Putting more words to Duterte’s mouth


Malacañang’s official mouthpiece had more verbal skirmishes than his boss, of course, in an effort to parry off the negative effects of the latter’s direct tirades against the Christian religion.

Latest from President Duterte’s battery of spites against the Catholic Church is branding the Three Persons in One God or the Holy Trinity as “silly,” as earlier he had surmised a stupid God who did not spare his son a death on the cross or would send people to hell.

And here comes his spokesman trying to assuage or candy coat the frank and harsh presidential “un-theological remarks.”

All of a sudden, the official spokesman, Salvador Panelo, transforms himself into a theological critique and pontificates that his boss’ comments were his way of “shaking long held religious tenets and beliefs that instead of molding them into being righteous individuals make them cling to religion as opium.”

Was it Karl Marx, the father of communism, who philosophized that religion is the “opium of the people” since religion was communism’s main obstruction.

Is Panelo now clinging to the communist atheistic praxis? Communism is a goner from its genetic beginnings in Russia or in China, but religion continues to flourish.

Or probably, is this the reason why there is an underlying stream to discredit religion and relegate it to a form of “addiction” (opium) — and soon, would be a target of a similar “Operation Tokhang?”

Is he implying the faithful Catholic followers are the “users” of the opiating substance and that the hierarchy, namely, the bishops and priests are the “opium Lords?”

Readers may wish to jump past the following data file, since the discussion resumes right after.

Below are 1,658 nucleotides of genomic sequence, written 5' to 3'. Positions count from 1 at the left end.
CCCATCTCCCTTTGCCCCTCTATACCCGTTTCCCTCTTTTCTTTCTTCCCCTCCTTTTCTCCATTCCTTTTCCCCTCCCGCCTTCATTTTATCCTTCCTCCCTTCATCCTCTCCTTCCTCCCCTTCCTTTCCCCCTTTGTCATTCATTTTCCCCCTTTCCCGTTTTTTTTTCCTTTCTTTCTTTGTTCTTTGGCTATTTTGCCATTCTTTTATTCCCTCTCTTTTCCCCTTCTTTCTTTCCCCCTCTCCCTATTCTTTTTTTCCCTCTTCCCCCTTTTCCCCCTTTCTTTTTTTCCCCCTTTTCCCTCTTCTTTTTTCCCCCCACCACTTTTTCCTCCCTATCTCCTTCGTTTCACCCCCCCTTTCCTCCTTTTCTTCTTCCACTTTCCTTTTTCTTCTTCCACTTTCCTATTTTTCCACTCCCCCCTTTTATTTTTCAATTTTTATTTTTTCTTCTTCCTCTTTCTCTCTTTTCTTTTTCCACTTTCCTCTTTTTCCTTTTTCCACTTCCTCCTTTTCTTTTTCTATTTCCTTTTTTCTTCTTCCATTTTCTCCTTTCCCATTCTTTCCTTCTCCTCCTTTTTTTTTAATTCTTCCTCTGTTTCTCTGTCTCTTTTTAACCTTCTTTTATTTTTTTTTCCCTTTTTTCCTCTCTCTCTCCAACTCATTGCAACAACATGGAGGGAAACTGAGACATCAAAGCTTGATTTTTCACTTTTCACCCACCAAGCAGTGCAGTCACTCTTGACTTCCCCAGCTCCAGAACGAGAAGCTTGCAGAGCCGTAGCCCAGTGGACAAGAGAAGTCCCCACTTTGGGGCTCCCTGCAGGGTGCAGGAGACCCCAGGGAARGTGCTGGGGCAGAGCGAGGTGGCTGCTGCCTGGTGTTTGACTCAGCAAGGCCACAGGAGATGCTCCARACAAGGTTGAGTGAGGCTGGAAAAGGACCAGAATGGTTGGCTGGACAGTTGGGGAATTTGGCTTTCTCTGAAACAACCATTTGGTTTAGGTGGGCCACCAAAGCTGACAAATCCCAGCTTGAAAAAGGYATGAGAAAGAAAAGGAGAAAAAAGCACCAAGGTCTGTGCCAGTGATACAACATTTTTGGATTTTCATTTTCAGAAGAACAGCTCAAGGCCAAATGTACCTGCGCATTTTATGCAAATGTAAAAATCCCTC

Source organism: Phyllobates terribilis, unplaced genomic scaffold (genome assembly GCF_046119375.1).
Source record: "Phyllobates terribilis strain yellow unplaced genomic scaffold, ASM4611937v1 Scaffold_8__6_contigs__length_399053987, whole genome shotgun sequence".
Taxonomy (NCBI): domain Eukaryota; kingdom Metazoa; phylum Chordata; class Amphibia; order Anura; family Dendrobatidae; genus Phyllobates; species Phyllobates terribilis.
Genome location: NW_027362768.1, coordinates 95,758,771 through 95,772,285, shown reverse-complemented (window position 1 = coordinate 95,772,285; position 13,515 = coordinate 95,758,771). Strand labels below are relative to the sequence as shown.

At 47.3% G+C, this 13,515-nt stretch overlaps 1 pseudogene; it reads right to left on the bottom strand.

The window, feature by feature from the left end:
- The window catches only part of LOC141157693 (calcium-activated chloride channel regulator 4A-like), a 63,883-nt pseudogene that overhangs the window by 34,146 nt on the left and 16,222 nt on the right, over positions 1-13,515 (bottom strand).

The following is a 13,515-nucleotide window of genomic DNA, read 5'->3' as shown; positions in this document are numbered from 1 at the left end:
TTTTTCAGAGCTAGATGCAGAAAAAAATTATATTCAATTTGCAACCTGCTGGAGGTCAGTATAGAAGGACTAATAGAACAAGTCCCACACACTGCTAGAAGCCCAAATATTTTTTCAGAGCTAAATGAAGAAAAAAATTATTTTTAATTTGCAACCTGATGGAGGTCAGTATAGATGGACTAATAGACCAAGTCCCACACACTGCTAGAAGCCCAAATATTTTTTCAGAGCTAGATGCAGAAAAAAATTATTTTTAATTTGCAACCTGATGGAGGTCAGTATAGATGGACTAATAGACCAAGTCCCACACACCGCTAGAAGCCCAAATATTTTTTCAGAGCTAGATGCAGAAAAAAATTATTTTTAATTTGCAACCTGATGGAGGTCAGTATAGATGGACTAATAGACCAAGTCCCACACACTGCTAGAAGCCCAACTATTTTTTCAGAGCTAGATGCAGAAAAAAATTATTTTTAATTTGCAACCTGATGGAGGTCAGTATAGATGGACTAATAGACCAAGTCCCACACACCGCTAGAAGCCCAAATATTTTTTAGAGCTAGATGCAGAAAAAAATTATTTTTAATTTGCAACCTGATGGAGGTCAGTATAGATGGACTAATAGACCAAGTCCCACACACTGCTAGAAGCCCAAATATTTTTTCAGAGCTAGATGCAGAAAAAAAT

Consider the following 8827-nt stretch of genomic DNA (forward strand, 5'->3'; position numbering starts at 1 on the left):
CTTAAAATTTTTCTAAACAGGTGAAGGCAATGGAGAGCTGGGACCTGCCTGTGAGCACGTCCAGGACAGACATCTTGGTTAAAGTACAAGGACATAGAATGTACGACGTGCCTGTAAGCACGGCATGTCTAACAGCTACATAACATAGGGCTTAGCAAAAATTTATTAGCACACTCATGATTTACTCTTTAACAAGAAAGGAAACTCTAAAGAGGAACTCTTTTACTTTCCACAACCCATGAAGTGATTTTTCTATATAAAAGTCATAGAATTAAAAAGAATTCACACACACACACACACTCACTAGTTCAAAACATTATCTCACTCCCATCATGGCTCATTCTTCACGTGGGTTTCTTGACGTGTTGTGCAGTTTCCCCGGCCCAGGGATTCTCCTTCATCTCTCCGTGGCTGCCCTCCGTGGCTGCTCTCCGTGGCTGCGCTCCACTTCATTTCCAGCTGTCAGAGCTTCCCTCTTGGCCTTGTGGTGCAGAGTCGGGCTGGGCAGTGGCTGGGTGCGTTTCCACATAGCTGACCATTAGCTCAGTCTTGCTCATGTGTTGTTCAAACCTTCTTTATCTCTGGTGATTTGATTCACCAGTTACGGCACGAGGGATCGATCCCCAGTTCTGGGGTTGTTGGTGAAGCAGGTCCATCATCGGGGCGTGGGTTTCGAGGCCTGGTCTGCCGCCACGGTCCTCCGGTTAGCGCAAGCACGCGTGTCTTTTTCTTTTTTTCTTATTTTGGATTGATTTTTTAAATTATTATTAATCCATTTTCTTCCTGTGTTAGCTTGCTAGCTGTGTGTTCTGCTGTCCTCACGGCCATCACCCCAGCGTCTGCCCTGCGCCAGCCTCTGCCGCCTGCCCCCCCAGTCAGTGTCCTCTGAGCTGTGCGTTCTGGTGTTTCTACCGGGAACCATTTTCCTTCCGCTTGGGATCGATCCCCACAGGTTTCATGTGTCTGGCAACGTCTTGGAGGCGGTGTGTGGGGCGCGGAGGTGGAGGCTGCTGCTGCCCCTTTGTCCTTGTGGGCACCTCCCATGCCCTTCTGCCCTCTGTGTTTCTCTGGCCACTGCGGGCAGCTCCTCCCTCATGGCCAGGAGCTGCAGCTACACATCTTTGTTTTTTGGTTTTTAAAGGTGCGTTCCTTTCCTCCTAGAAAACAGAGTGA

Anyway, let us see and wait for his critique when millions would swarm the annual Feast of the Black Nazarene of Quiapo three days from now; would he dare call it “opium.”

Besides, how in the world can anyone shake the belief in the Holy Trinity or test its validity when the dogma has been defined through a chronic process of crystallization through generations of Christian theological debates and church councils.

Furthermore, the official clanging cymbal of Malacañang notes that “Duterte’s intention in making these “unconventional discourses” is to initiate an “intellectual discussion for the faithfuls’ enlightenment and spiritual awakening…”

If “initiating” an intellectual discussion on a particular church doctrine is what Panelo sees in the mind of the President, then isn’t that a violation of the principle of separation of church and State? Why would a duly elected civic leader initiate a ‘theological discussion’ in the first place.

Isn’t that separation clause the main argument of the Palace against the bishops’ using the pulpit to hit the extrajudicial killings allegedly happening in containing drug abuse?
Besides, Panelo sees the rationale for fanning such theological fora, the President’s constitutional duty.

Panelo states, “In fulfilling his constitutional duty to serve and to protect the people, the President endeavors to be creative, using means that may be unnerving to the conservatives unused to his ways of governance but effective in putting across a message.”

“Protect the people” from what — from the Holy Trinity? I have been reading between the lines of President Duterte’s maverick remarks on religion and I know where it is coming from.

And I am pretty sure that nothing is “official” in those lines, otherwise, he could have issued executive order’s on the matter at hand. In fact, I suspect that they are not even written on the official text of his prepared speeches.

Hence, there is no reason for spokesman Sal Panelo to input something more than what they really are for.

Author Robert Sarah once wrote, “Words often bring with them the illusion of transparency, as though they allowed us to understand everything, control everything, put everything in order.”

One day, Panelo would nervously grasp for answers when his boss would angrily ask him, “Did I say that?”

What are your thoughts?

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